I had it with my previous dog too, she died at 13 , although i like firework displays (but not the random bangers thrown by kids) i haven't been to see a display for over 20 years.
Massive sympathy to you and anyone who has a doggie that suffers from a fireworks phobia.
Great advice given so far and all I really have to add is re-iteration.
The key things that I tell my clients (I am a vet):
- Use pheromone products. Although you may not see an effect necessarily, your dog will be feeling it. ANY reduction in anxiety is a good thing. Just don't necessarily expect miracles.
- Don't immediately jump to drugs as an answer and please please NEVER let a vet prescribe ACP. This is a sedative that used to be popular, but it causes sedation and does not reduce mental awareness, so the poor dog is terrified, but cannot do anything about it. This drug worsens firework phobias in the long run. There are other sedatives that can be used that are much more suitable
- Herbals remedies work in a lot of cases. Just like with the pheromone products, they generally work better when 'built up' in the system over a period of about 3 weeks, but Scullcap and Valerian (only veterinary licensed version in the UK is from Dorwest Herbs) and particularly Valerian compound can give an immediate effect on the day. PLEASE be careful with human drugs / remedies - these products have not been tested on animals and many common human drugs are extremely harmful to animals (example: we pop paracetamol like sweets and it is deadly to cats). Even if not immediately toxic, their effects can cause kidney and liver damage over time.
- If your dog wants to run and hide - let it! Wherever it is, that is it's way of coping.
- Close curtains, keep noise levels normal in the house (alight volume elevations are fine, but don't go crackers - again, it's outside the norm and signals something weird going on)
- Don't treat them any differently, including comforting them more. Your dog will look to you for guidance when he/she is afraid. If you are acting weird, then it signals to them that there is something to be afraid of.
- Plan for next year - desensitisation works, but it has to be something that you dedicate yourself to. Just like miracles don't happen with people with phobias, neither should we expect them to with dogs.
I really would urge anyone who has a dog with a fireworks phobia or indeed any health complaint to visit a vet for advice - we are trained in how to help and desperately want to. You wouldn't look up how to fix a gas leak online, you'd get a professional in to protect yourself and your family - why treat your beloved pet any differently?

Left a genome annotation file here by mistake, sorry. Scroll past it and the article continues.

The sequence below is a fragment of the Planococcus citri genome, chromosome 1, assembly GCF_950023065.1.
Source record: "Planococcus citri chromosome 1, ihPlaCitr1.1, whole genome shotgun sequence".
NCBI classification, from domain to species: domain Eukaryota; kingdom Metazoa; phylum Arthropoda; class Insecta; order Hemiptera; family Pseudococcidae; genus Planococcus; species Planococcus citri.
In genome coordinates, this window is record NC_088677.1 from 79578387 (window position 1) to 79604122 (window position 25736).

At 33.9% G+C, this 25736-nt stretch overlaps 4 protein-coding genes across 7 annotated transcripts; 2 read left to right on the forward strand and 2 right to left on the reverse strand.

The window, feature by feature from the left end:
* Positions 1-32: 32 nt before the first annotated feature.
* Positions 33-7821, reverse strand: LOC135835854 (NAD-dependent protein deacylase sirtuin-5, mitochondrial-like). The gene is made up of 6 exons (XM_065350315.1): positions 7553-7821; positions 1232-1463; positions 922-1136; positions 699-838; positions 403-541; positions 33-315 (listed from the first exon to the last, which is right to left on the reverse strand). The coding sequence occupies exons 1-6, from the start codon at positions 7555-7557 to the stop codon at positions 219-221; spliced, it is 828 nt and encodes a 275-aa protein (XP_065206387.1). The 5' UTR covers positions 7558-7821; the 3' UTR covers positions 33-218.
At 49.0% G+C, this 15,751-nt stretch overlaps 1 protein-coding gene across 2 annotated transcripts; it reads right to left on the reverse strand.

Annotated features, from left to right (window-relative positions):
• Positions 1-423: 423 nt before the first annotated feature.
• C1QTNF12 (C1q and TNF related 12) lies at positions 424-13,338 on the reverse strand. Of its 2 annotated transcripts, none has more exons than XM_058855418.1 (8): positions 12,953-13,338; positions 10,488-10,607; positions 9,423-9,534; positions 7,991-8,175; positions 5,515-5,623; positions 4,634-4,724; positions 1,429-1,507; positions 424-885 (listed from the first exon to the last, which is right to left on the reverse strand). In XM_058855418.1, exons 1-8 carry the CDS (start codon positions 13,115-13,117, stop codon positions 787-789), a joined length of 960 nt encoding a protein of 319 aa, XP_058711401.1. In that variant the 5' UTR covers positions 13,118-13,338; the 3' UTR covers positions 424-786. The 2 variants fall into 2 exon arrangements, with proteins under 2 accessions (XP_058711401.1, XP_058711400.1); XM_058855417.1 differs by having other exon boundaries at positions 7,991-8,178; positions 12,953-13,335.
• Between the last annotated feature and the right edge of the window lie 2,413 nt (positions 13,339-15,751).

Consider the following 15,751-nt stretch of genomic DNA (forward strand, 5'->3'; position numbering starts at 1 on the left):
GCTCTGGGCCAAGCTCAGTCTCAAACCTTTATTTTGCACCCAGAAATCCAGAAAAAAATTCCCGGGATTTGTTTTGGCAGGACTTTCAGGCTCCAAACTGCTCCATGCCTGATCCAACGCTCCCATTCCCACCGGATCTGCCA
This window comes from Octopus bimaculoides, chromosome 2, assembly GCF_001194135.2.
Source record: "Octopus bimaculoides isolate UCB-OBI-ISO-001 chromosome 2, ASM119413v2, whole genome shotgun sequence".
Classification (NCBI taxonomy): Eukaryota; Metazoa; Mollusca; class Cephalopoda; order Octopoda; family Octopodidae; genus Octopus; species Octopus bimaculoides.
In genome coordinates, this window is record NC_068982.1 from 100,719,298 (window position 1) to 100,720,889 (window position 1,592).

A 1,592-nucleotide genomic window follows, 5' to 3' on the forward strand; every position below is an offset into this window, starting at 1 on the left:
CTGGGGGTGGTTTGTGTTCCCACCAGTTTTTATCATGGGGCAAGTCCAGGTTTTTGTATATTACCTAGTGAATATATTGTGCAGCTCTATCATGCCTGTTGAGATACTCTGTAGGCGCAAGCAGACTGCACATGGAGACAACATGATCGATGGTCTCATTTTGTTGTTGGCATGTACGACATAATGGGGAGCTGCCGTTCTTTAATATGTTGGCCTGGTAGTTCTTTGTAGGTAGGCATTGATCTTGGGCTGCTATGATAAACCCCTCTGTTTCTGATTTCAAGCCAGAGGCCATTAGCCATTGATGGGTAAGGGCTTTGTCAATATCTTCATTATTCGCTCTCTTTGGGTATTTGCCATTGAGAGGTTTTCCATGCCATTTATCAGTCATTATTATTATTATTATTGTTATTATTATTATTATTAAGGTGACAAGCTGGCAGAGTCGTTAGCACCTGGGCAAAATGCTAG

I would agree with Pequena's advice re ACP's - I saw what it did to my dear old horse and I would never ever have given her ACP's had I known.
I regularly walk on MOD land and there are training exercises on almost every day some parts of the year. I have deliberately taken her up there since she was a pup especially to get her used to loud bangs and flares etc. As soon as I know there will be lots of training exercises up we go and we walk in and around as much as we can within the safe areas. Thankfully this has mean't the fireworks are a walk in the park for her - if you can find some exercising areas for the MOD to take your dog it might be worth a try? I just carry on my walk not giving it a second thought and dog has definately got used to the noises over time.
Well last night looked like turning into a total nightmare again. Fireworks started before 5pm and we were dreading the rest of the evening.
However she sorted the problem herself by running into the cupboard we keep our coats and shoes etc in. Its a decent size running the length of the stairs and high enough to walk in easily for the tallest of adult. It also has a light which I think helped her also. It's not totally soundproof but it seemd to do the trick. Put a folded fleecy blanket down for her and a couple of doggy treats and she stayed in there until gone 10pm when it went quiet outside and she ventured back out. No shakes at all.
Now if anyone had said "put her in the cupboard" I'd have been horrified but there you go
Aaah that's great news that she went and found her own safe space.